Supreme Court Justices “Meet” at Holy Blossom
By Howard Roger
Our Archives Committee recently received a question from a librarian at the Bora Laskin Law Library at the University of Toronto. She had been contacted by an archivist in the US (from the NAACP) inquiring about Thurgood Marshall’s speech for the Holy Blossom Temple Brotherhood Forum on February 28, 1955. Did we have any information? We did indeed, and our search uncovered a fascinating coincidence.
Thurgood Marshall was a distinguished civil rights lawyer and legal counsel for the NAACP. In 1967 he became an associate justice of the United States Supreme Court, the first Black to be appointed to that position. But he was, in 1955, already well-known for his successful argument before the Supreme Court in Brown v. Board of Education. That case established the rule that racial segregation in public schools was unconstitutional. It was a watershed moment in American legal history, overturning the separate-but-equal doctrine previously upheld by the Supreme Court in 1896.
Thurgood Marshall spoke at Holy Blossom Temple on the evening of Monday, February 28, 1955. The title of his speech was “Civil Rights and World Peace.” A page from the Holy Blossom Temple Bulletin of February 23, 1955 (see photo) describes not only his upcoming appearance at Holy Blossom, but also other events which he would be attending while in Toronto, including an appearance Sunday night on CBC television, a Civic Reception Monday morning with the Mayor (Nathan Phillips, a member of Holy Blossom) and the City Council, an address in the afternoon to the students of the University of Toronto Law School, and a reception at Hart House hosted by Holy Blossom Temple Brotherhood and the Canadian Council of Christians and Jews.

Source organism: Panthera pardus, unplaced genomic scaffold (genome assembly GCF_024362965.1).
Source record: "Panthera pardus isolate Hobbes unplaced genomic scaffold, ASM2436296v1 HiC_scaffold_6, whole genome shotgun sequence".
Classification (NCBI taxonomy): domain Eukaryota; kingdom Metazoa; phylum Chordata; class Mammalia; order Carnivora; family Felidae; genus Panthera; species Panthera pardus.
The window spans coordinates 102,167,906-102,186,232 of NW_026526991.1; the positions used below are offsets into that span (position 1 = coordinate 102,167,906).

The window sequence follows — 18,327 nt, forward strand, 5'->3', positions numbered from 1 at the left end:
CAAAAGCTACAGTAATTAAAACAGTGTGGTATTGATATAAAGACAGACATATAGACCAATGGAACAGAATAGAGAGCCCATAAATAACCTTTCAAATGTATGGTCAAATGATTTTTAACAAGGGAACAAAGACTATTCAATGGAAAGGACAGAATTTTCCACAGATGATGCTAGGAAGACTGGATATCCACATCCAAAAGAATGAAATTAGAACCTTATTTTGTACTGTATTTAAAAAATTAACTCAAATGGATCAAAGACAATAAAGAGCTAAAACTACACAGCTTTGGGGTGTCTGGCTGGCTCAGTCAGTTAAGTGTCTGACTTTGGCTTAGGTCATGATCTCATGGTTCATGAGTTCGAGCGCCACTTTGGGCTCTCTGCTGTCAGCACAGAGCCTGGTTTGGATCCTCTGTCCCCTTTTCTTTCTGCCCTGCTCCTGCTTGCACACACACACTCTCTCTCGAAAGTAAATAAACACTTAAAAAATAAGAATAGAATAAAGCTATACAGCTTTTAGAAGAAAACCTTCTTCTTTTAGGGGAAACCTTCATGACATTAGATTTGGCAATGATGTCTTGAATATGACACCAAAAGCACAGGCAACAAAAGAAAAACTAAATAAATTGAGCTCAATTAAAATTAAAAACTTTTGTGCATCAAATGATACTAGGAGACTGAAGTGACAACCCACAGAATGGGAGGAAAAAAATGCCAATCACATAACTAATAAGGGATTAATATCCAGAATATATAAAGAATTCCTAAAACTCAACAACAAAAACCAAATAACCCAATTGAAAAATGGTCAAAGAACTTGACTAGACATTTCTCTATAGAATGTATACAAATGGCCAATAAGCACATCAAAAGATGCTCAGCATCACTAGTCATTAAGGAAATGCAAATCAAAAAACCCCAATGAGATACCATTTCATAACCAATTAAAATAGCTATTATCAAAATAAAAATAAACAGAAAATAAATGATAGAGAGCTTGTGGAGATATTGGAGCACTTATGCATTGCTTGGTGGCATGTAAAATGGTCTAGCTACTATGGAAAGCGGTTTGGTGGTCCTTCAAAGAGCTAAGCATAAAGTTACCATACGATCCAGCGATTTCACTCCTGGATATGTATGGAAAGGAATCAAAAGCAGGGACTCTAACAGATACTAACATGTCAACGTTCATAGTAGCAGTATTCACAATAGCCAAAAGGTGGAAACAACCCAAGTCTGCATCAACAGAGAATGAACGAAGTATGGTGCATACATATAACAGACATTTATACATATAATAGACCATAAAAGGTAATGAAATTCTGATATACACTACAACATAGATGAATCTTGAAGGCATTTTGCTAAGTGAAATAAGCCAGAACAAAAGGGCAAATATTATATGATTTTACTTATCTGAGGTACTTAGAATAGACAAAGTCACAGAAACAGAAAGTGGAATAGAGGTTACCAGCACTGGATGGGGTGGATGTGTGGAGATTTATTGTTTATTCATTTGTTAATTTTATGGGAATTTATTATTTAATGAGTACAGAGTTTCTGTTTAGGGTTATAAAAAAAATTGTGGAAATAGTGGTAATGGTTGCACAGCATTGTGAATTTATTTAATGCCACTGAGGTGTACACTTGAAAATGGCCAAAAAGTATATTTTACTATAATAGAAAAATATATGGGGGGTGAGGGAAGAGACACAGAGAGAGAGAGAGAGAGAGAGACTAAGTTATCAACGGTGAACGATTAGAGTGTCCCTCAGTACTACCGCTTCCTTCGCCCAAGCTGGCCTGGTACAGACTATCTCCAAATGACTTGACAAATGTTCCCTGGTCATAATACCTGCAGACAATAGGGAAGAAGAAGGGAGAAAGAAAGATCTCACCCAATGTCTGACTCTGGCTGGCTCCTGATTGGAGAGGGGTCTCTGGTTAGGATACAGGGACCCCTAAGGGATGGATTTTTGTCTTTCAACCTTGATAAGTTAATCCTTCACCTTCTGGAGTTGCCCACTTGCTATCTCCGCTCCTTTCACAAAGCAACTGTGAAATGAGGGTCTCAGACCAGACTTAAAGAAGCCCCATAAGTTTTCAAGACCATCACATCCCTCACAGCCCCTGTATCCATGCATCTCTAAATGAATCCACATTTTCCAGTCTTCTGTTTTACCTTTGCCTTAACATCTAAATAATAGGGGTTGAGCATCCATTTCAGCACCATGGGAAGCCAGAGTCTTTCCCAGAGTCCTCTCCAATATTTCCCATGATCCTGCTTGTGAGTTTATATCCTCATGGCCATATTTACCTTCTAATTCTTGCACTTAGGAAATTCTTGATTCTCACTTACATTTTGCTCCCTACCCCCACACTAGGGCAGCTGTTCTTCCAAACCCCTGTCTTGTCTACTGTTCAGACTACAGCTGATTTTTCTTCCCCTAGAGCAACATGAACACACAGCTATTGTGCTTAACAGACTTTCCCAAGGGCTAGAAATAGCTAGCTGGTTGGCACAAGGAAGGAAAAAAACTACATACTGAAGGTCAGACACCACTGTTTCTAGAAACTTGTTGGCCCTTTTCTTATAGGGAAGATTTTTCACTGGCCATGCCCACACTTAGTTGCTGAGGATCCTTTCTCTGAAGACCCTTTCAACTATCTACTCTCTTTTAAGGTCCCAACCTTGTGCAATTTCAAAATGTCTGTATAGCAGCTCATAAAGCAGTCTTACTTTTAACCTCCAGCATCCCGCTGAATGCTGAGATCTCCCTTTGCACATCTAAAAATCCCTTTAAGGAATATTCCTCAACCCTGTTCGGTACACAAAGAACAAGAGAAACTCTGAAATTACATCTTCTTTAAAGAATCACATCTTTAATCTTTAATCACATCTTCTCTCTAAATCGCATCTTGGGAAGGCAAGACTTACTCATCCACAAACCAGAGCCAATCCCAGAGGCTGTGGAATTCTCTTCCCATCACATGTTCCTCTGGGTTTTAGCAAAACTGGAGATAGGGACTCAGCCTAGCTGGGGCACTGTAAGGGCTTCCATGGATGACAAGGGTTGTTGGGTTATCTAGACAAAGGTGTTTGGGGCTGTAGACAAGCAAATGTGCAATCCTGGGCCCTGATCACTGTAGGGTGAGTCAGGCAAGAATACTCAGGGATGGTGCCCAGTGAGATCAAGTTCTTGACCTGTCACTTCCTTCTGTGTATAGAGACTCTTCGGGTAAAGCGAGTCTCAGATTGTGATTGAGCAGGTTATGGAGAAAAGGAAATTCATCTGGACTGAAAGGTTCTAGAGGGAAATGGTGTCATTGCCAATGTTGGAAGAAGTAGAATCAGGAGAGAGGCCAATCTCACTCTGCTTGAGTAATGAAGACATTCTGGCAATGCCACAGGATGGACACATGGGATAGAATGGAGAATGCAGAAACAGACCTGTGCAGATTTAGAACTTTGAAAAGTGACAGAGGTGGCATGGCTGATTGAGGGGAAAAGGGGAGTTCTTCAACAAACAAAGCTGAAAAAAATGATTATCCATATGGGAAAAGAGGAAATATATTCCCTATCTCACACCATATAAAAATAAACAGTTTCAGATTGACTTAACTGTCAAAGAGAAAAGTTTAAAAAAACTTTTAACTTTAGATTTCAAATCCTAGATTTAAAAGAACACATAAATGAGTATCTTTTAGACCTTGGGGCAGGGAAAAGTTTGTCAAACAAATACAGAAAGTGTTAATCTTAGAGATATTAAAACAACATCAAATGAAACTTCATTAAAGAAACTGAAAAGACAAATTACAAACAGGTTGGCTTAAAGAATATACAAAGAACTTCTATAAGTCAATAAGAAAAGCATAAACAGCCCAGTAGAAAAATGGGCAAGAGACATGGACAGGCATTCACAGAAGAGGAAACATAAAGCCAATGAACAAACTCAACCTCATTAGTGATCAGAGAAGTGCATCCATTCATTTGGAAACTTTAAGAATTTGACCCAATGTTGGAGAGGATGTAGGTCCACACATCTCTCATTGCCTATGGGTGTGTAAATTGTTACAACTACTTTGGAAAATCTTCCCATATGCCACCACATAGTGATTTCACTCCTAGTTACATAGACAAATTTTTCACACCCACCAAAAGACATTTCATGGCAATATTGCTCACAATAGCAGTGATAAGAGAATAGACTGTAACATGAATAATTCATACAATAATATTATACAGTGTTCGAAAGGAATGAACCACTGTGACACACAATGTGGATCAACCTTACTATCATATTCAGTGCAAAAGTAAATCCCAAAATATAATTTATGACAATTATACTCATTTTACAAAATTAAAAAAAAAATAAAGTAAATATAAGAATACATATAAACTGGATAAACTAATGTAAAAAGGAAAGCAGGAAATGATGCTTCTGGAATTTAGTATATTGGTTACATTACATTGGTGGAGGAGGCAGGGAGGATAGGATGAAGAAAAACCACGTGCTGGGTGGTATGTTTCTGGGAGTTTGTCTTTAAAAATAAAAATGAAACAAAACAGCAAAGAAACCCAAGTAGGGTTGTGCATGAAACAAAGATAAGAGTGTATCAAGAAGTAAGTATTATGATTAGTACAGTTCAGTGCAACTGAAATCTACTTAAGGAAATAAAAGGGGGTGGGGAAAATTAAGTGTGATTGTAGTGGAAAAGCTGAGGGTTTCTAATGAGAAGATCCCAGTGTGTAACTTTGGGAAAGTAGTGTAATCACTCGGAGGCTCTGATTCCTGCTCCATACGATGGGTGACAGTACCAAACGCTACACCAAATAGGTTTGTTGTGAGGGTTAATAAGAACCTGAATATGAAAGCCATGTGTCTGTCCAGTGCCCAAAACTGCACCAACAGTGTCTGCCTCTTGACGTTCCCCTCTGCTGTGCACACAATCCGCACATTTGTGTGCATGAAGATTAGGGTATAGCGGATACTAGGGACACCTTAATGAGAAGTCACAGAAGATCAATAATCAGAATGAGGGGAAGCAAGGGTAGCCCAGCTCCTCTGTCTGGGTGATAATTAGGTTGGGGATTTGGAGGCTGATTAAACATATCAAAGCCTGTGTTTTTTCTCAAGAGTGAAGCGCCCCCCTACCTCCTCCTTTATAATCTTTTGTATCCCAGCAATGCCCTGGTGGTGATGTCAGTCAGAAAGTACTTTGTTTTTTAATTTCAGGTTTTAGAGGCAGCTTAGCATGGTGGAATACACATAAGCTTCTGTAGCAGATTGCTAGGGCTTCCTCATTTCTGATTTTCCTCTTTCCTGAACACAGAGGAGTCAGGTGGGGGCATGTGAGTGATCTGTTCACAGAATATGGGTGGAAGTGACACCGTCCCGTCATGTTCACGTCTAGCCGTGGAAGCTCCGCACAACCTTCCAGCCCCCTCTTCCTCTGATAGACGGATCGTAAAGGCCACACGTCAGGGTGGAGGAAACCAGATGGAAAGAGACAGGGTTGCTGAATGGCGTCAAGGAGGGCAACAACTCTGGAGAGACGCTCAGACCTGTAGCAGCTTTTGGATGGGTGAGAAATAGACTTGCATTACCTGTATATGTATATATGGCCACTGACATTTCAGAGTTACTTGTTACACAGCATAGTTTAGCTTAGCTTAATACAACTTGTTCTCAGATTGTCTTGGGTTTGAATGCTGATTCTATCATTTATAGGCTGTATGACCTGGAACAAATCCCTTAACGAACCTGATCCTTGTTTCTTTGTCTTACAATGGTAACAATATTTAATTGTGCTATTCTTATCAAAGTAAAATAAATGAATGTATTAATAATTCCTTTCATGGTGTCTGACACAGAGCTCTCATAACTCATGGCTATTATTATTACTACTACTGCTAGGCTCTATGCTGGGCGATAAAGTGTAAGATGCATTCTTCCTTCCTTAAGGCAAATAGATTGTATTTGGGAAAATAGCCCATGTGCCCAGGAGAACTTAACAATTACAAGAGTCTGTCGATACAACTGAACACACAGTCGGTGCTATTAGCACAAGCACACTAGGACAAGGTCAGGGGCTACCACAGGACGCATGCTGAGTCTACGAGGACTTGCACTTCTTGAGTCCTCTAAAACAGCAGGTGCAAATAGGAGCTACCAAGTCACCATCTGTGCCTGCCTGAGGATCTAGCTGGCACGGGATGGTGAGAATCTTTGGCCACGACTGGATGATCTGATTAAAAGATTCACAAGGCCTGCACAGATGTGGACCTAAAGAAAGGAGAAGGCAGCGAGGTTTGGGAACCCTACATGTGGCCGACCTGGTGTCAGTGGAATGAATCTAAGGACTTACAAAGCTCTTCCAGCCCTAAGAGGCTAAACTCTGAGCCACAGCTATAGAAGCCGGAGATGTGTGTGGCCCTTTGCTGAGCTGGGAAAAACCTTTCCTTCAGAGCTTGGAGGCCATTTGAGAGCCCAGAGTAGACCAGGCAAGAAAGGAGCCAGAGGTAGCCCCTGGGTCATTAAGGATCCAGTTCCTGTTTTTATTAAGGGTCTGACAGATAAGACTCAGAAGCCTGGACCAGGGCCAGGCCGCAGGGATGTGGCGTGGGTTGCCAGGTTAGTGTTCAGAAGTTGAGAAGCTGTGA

The article about Thurgood Marshall appears on the right-hand side of the Bulletin page. If you look at the bottom left-hand side of the same page you will see the name of Bora Laskin, who was, in 1955, a professor at the U of T law school and a member of the Board of Holy Blossom Temple. Bora Laskin had, in 1950, assisted the Canadian Jewish Congress in the case of Noble et al v. Wolf, a case before the Supreme Court of Canada which ruled that a restrictive covenant, prohibiting the ownership or occupancy of land “by any person of the Jewish, Hebrew, Semitic, Negro or coloured race or blood,” was void and unenforceable. In 1970 Bora Laskin was appointed to the Supreme Court of Canada, the first Jew to be appointed to that court, and he became Chief Justice in 1973.
We could not find any information on whether Bora Laskin was involved in making any of the arrangements for Thurgood Marshall’s visit to Toronto or attended any of the events. Still, our research has shown how two future Supreme Court justices came together (at least on paper), and reminded us how the history of Holy Blossom and the history of civil rights in Canada and the United States intersect.
You may wish to visit the Archives Committee displays at the far end of our atrium as well as the Living Museum display by the elevator.
If you have any items of archival interest to contribute to the Holy Blossom archives, we would love to hear from you. Please e-mail us at [email protected].